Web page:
Researchers warn of dire effects of herbal remedies

Herbal products, portrayed as softer and more ‘natural’ alternatives to prescription medication, can have “dire effects” on users, including acute hepatic and renal failure, exacerbation of pre-existing conditions and diseases, and even death.

These are the worrying results presented in a paper by four Australian university researchers, published recently in the Medical Journal of Australia.

Titled “What risks do herbal products pose to the Australian community?”, the paper says that an estimated 70–80 per cent of the world’s population use non-Western medicine in the form of herbal preparations for their primary health care. The proportion of the Australian population using herbal products as mono or ancillary therapy increased from 48 per cent in 1996 to 69 per cent in 2005, with spending on complementary medicine increasing by more than 100 per cent between 1996 and 2004. Similar increases have been reported in many Western countries; in the United States, spending on herbal preparations doubled between 1997 and 2007.

The predominant user group of complementary medicines in Australia comprises younger women (under 35 years old) with a tertiary education. People with chronic diseases or co-morbidities such as cancer, diabetes, musculoskeletal disorders or mental illness, frequently use complementary medicines.

A study of 10,011 Australian women aged 59–64 years found that 39 per cent of those with menopausal symptoms consulted complementary medicine practitioners, and that 75 per cent used self-prescribed complementary therapies; 53 per cent of 1037 people with HIV attending specialist clinics also used complementary medicines; and as many as 65 per cent of Australian people with cancer in 2010 used some form of complementary medicine, more than half of whom did so in combination with conventional therapy.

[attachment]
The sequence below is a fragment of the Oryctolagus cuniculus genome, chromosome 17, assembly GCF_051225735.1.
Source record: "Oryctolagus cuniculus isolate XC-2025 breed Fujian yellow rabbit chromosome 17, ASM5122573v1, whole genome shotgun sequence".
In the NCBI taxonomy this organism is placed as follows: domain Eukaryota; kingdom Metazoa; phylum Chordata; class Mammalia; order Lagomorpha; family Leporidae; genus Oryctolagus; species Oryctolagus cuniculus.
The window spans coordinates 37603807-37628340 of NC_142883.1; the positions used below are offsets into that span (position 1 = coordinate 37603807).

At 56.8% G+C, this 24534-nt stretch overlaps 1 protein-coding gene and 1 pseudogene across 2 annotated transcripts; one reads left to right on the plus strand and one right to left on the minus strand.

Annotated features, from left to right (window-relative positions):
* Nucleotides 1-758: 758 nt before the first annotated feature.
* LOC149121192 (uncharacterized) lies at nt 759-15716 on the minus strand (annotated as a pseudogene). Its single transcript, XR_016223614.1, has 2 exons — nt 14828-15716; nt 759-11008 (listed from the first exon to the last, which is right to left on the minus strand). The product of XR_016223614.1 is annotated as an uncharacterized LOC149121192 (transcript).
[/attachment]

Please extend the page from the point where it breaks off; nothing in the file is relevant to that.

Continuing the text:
“Despite these trends”, the authors say, “there have been few recent investigations of the specific problems associated with the use of herbal medicines, and assessments of their safety rely on older studies.

“Some traditional herbal preparations contain heavy metals and toxic chemicals, as well as naturally occurring organic toxins.

“While many may be safe, it is worrying that the specific effects and harmful interactions of a number of their components with prescription medications is not well understood.

“The content and quality of herbal preparations are not tightly controlled, with some ingredients either not listed or their concentrations recorded inaccurately on websites or labels.

“Herbal products may also include illegal ingredients, such as ephedra, Asarum europaeum (European wild ginger) and endangered animal species, such as snow leopard.

“An additional problem is augmentation with prescription medications to enhance the apparent effectiveness of a preparation.

“Toxic substances may also be deliberately or inadvertently added: less expensive, more harmful plants may be substituted for more expensive ingredients, and processing may not be adequate.

“The lack of regulation and monitoring of traditional herbal preparations in Australia and other Western countries means that their contribution to illness and death is unknown. We need to raise awareness of these problems with health care practitioners and with the general public.”

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